Motorcycle rider safety is a critically important topic. According to the Illinois Department of Transportation (IDOT) in 2012, there were 3,312 crashes in which motorcyclists were injured in Illinois, and 148 Illinois motorcyclist deaths.
Another such statistic regarding Illinois fatal motorcycle crashes is mentioned in the May 3, 2012 post concerning Illinois motorcycle safety:
Motorcycle fatalities accounted for 16 percent of total fatalities within Illinois in 2011. Statistics show a motorcyclist is more vulnerable than a passenger vehicle occupant in the event of a crash. Research from DOT’s National Highway Traffic Safety Administration show that per vehicle mile traveled, motorcyclists are about 39 times more likely than passenger car occupants to die in traffic crashes.
On this site many motorcycle accident statistics and summaries of motorcycle accidents are provided in order to try to enhance understandings of Chicago and other Illinois motorcycle accidents and their causes. Additionally, motorcycle safety resources are provided, as well as various posts concerning motorcycle rider safety.
Of course, there are many actions that can be taken to improve motorcycle riding safely. This may be particularly important in the the Chicago area, as research has indicated that traffic in the area is among the most congested in the country.
There are a large range of steps that can be taken to improve the safety of riding a motorcycle in Illinois, and these steps include being able to spot drunk motorists, who have been involved in many fatal motorcycle accidents, as well as avoiding riding a motorcycle after drinking.
Of course, perhaps the foremost step a motorcyclist can take to avoid a fatal motorcycle accident is to wear a proper motorcycle helmet.
The Centers for Disease Control and Prevention (CDC) has published a document titled “Motorcycle Safety” (pdf) which features statistics regarding motorcycle accidents as well as recommendations on how to protect motorcyclists.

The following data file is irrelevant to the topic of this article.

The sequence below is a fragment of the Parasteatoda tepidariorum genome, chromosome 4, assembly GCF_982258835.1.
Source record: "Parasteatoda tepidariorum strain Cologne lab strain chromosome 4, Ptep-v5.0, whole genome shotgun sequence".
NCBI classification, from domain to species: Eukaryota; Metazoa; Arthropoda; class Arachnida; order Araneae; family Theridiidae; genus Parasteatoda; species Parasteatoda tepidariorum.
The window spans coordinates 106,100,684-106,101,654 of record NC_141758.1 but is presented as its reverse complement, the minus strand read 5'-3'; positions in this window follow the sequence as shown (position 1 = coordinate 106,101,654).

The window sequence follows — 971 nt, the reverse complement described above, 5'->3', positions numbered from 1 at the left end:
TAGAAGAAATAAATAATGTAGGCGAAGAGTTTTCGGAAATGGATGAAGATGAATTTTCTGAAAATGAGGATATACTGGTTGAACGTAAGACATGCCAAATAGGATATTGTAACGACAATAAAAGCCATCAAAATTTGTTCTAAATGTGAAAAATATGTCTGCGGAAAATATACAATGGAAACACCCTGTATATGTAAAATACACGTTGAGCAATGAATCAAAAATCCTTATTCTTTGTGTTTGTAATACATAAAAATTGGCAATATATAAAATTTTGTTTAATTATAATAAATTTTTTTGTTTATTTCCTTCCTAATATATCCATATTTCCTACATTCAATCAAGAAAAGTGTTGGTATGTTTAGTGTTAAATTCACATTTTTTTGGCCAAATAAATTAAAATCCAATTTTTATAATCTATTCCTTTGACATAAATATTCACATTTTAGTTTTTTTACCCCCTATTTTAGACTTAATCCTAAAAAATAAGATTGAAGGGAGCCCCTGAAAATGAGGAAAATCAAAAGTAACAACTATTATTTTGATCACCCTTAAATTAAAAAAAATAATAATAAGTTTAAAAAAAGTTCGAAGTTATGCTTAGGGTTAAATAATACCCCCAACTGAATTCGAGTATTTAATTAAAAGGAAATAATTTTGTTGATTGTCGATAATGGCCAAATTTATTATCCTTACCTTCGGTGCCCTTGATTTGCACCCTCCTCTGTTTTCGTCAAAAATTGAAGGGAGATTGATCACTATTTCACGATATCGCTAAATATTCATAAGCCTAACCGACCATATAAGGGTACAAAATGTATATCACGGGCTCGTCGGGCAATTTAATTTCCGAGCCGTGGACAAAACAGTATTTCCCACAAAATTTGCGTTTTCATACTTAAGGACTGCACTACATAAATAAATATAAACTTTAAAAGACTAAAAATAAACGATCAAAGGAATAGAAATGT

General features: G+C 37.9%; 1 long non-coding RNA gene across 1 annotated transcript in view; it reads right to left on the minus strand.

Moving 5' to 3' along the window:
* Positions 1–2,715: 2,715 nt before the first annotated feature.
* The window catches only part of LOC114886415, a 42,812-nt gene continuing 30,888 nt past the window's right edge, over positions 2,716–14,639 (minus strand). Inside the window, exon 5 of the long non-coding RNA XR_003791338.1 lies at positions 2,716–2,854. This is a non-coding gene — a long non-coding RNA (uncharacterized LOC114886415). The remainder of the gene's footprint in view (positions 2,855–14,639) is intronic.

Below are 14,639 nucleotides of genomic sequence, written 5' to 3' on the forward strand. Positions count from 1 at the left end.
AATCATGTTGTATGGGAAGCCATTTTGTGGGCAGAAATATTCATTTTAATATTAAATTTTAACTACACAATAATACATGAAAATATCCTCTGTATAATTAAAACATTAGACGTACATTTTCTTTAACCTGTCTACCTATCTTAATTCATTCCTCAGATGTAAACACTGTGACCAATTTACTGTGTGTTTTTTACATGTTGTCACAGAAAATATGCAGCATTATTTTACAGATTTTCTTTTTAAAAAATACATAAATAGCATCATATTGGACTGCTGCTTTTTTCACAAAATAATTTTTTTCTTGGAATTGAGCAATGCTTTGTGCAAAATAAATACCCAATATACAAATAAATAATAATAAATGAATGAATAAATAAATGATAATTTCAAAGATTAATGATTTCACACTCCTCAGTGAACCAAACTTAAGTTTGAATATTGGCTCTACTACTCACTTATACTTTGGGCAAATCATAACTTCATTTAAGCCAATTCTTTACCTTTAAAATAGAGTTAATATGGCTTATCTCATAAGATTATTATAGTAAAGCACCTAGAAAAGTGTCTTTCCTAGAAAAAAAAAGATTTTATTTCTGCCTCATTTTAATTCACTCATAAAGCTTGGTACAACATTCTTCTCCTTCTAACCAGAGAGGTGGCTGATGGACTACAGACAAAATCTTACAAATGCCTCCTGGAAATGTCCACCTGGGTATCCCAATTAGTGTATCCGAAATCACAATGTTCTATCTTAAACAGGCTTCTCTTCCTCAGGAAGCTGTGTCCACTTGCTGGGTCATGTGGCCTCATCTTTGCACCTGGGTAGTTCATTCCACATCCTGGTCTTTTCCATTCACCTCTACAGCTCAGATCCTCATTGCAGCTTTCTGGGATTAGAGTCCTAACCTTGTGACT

As seen on page 3:
“Our role is to identify ways to prevent injury and death
and rigorously check what works and what does not work.
For motorcycle safety, the research shows that universal
helmet laws are the most effective way to reduce the
number of deaths and traumatic brain injuries that
result from crashes.”
Dr. Thomas Frieden, CDC Director
Also, as seen on page 6:
Helmets: Forty-one percent of motorcycle operators and 50%
of motorcycle passengers who died in 2010 were not wearing a
On page 10, a “Summary Of Motorcycle Safety Efforts” is presented. An excerpt from this page:
The only safety measure that costs little to initiate and reaches all riders is a state universal motorcycle helmet law. It is also the only measure proven to improve motorcycle safety
On page 11, a discussion of motorcycle helmets is presented. Numerous notable statistics are presented, including the following:
- Helmets are estimated to reduce the likelihood of death in a motorcycle crash by 37%
- Helmets reduce the risk of head injury by 69%.
- Unhelmeted riders are 40% more likely to die from a head injury than someone wearing a helmet
As well, this commentary is provided with regard to traumatic brain injury (TBI):
Traumatic brain injury is a leading cause of motorcycle crash death. Even when not fatal, these debilitating head injuries can mean a lifetime of costly rehabilitation and severe emotional trauma for family and friends. In fact, treating severe traumatic brain injuries costs 13 times more than non-brain injuries.
For additional information regarding traumatic brain injuries, the CDC provides various information regarding TBI on its Traumatic Brain Injury page; additionally, Mayo Clinic also has various information resources concerning TBI on its Traumatic brain injury page.